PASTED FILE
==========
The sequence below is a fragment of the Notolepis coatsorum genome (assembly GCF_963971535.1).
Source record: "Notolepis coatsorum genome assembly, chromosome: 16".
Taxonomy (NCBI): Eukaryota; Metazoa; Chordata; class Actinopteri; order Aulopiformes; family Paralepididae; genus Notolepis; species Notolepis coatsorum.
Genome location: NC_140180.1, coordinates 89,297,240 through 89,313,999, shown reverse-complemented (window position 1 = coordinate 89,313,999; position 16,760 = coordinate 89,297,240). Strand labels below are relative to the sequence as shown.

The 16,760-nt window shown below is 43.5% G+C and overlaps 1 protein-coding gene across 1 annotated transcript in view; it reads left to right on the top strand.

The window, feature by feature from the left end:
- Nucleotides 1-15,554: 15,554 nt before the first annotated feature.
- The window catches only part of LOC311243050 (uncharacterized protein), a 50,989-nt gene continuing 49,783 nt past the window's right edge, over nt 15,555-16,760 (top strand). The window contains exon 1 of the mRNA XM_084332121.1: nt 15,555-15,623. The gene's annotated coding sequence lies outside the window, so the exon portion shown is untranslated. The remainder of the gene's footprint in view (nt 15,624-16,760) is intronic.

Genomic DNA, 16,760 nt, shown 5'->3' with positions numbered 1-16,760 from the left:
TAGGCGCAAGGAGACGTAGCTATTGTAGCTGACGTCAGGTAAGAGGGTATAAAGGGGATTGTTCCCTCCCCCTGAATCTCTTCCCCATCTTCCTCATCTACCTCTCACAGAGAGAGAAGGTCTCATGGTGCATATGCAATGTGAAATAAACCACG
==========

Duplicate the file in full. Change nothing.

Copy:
The sequence below is a fragment of the Notolepis coatsorum genome (assembly GCF_963971535.1).
Source record: "Notolepis coatsorum genome assembly, chromosome: 16".
Taxonomy (NCBI): Eukaryota; Metazoa; Chordata; class Actinopteri; order Aulopiformes; family Paralepididae; genus Notolepis; species Notolepis coatsorum.
Genome location: NC_140180.1, coordinates 89,297,240 through 89,313,999, shown reverse-complemented (window position 1 = coordinate 89,313,999; position 16,760 = coordinate 89,297,240). Strand labels below are relative to the sequence as shown.

The 16,760-nt window shown below is 43.5% G+C and overlaps 1 protein-coding gene across 1 annotated transcript in view; it reads left to right on the top strand.

The window, feature by feature from the left end:
- Nucleotides 1-15,554: 15,554 nt before the first annotated feature.
- The window catches only part of LOC311243050 (uncharacterized protein), a 50,989-nt gene continuing 49,783 nt past the window's right edge, over nt 15,555-16,760 (top strand). The window contains exon 1 of the mRNA XM_084332121.1: nt 15,555-15,623. The gene's annotated coding sequence lies outside the window, so the exon portion shown is untranslated. The remainder of the gene's footprint in view (nt 15,624-16,760) is intronic.

Genomic DNA, 16,760 nt, shown 5'->3' with positions numbered 1-16,760 from the left:
TAGGCGCAAGGAGACGTAGCTATTGTAGCTGACGTCAGGTAAGAGGGTATAAAGGGGATTGTTCCCTCCCCCTGAATCTCTTCCCCATCTTCCTCATCTACCTCTCACAGAGAGAGAAGGTCTCATGGTGCATATGCAATGTGAAATAAACCACG